I don’t know what it is about this particular winter, but it seems to be the season for finishing a number of books that I’ve started in previous years. Three and a half years ago I started reading Unspeakable: Facing up to Evil in an Age of Genocide and Terror by Os Guinness, and I made it to within forty-six pages from the end. As of this evening, those forty-six pages are now water under the bridge.
Why did it take so long to finish? I’m not sure, but God’s timing is impeccable. It’s only recently that Amy and I have become intensely aware of the reality of modern-day slavery and human trafficking, not to mention abortion, and have been moved enough to become involved more than we have been in the past.
Just this afternoon we were discussing how we can help others in need, more than just giving money to organizations that are actively involved in areas we care about. We’re concerned about slavery, but we haven’t seen any evidence of slavery where we live in South Dakota, though we’re keeping our eyes open to the possibility. The closest abortion clinics that we know about are several hundred miles away, but we do know that women from our area travel to those clinics to have abortions. One look in the local yellow pages under ‘Abortion Providers’ confirms this fact, as do the reports we receive from our local Pregnancy Care Center. And it’s no coincidence that Andy’s sermon this morning was on Jesus’ parable of the Good Samaritan in Luke 10.
Then, to top off the day’s thought process, I pick up Unspeakable and finish reading it. Guinness’s book reads at times like a catalog of the human capacity for evil through the centuries, along with his analysis of evil and his attempts to help the rest of us comprehend the magnitude of it all. Rather than attempting to write a review of what I read over three years ago, I’ll share some paragraphs from his conclusion.
Has there ever been a time when it was more urgent to face up to our human capacity for evil? With all the shameful record before us, no longer can we say we do not know. No longer are we living on the far side of ignorance and nonresponsibility. Pleas of innocence have lost their grounds. Each time evil has surfaced, certainly since World War II, most of the world knew well enough what was going on and still turned away. The unimaginable and unbelievable has become believable and routine. With the few grand exceptions, we have all been bystanders, the liberals among us as well as the conservatives, our activist governments as well as our passive fellow citizens. More than 100 million human beings have been murdered, and most of us have “passed by on the other side of the road.”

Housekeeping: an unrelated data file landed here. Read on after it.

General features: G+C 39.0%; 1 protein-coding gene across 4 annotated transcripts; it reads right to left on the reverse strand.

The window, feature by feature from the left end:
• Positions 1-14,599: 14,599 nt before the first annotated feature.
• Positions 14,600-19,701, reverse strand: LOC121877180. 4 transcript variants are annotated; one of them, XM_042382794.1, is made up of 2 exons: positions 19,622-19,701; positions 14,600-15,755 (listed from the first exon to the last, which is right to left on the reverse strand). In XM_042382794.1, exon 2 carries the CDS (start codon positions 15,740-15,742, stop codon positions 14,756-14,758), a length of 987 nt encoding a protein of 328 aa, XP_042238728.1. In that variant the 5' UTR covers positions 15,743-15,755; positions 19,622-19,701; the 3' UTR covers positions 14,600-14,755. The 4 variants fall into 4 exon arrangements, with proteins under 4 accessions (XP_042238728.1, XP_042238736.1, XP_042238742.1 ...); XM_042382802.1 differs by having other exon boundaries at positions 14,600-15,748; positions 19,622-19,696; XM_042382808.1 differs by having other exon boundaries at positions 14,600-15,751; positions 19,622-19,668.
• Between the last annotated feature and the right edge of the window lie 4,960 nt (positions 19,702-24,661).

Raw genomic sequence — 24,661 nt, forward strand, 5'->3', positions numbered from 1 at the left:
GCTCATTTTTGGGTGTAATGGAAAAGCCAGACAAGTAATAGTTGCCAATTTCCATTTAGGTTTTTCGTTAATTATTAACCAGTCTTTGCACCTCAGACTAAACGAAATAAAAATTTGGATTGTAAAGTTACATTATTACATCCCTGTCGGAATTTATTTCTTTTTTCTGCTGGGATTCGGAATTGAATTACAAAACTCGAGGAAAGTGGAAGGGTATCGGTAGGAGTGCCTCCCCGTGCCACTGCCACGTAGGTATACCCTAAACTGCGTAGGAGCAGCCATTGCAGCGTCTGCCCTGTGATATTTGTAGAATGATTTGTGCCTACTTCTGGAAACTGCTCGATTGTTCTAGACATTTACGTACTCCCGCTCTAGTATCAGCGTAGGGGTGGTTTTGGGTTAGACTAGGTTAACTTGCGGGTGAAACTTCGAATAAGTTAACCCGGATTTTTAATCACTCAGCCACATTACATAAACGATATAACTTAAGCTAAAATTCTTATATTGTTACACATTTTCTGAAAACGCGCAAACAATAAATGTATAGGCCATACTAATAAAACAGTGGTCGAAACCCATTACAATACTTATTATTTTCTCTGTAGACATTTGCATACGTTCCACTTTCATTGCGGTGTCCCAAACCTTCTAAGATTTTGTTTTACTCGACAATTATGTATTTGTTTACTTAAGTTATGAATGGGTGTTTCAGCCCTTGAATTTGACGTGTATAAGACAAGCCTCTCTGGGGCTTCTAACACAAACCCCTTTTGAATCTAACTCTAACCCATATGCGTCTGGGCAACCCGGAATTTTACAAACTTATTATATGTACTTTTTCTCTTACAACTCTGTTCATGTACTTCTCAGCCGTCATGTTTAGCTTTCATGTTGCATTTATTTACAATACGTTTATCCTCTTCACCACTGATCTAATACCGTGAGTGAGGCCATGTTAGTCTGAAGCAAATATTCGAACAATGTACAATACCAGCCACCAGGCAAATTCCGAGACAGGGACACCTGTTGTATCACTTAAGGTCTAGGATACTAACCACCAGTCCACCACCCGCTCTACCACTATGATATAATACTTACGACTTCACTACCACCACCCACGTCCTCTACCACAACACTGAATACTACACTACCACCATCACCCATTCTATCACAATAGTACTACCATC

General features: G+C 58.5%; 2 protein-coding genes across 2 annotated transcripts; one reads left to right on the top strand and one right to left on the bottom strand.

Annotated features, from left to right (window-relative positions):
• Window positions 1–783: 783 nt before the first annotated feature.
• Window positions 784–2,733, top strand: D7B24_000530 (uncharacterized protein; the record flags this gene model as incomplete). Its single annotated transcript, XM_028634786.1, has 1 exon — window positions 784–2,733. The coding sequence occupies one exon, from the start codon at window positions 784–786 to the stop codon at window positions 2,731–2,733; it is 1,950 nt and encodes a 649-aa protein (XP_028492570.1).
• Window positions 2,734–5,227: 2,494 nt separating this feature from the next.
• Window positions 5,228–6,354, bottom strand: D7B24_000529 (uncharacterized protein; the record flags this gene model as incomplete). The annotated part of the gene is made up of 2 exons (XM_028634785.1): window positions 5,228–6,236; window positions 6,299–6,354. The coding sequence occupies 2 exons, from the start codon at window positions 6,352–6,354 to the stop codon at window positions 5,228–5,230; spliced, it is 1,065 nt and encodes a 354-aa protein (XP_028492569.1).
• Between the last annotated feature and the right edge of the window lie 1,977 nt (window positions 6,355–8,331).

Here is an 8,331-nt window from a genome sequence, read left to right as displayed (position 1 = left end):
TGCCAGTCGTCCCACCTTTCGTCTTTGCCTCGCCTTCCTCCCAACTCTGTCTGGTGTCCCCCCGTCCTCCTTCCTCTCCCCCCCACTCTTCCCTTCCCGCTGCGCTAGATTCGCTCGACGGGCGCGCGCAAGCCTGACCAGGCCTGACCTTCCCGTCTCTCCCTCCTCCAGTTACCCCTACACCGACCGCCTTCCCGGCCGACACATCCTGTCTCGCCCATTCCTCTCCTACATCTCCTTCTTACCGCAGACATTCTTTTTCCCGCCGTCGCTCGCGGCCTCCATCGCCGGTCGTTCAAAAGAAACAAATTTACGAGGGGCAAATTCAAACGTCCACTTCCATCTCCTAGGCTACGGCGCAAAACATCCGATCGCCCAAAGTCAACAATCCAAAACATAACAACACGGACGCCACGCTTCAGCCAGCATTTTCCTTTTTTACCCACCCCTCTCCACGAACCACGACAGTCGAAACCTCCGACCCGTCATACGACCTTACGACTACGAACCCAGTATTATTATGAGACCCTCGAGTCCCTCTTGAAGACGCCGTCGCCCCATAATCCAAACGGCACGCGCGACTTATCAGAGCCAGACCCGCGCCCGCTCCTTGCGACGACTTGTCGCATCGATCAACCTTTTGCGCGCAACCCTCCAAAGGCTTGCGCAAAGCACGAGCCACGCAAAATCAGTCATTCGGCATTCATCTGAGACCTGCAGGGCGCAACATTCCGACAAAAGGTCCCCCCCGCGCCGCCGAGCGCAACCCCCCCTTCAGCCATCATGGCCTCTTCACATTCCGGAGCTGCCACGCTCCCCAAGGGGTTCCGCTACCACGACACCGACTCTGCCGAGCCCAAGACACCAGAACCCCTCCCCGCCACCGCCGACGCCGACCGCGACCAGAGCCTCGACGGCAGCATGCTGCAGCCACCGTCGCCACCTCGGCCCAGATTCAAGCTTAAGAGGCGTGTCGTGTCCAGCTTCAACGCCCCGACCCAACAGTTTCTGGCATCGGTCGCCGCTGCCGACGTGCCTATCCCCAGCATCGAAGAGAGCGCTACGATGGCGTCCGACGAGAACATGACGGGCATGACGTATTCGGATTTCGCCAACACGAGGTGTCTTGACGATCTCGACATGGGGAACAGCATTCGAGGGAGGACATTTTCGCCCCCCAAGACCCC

After twenty-five years in Soviet jails, an Estonian dissident was released into the care of his only surviving relative, his sister. Picking him up, she warned him that the family knew nothing of all he had experienced and that she did not want him to bring politics into their family affairs. Aghast, he ordered her to stop the car, got out, and said: “You don’t know me and I don’t know you. Good-bye.”
“The struggle of man against power,” the novelist Milan Kundera wrote, “is the struggle of memory against forgetting.” But clearly our problem is more a moral issue than a matter of mental recall. One writer sardonically summed up the sorry parade of broken commitments and public indifference in the last century: “‘Never again’ might just as well be defined as ‘Never again would Germans kill Jews in Europe in the 1940s.'”
Is religion the problem or the solution? Is secularism the problem or the solution? Guinness writes:
At the very least, we must shed Enlightenment prejudices about religion and consider the facts more objectively. We must reject the hoary myth that “religion is the problem,” as well as the fallacious idea that the answer is a public square denuded of all religion. As we have witnessed again and again, religion of one kind or another has provided a rationale for evil, but so also has its opposite. The quality and tone of public discussion would improve immeasurably if secularists were to acknowledge that their faith is one faith among others and talk openly of their own failures — on the one hand, directly inspiring utopian evil, and on the other, failing to provide humanistic values strong enough to resist modern evil.
Finally, he offers “three lessons on a personal level.” (italics are his)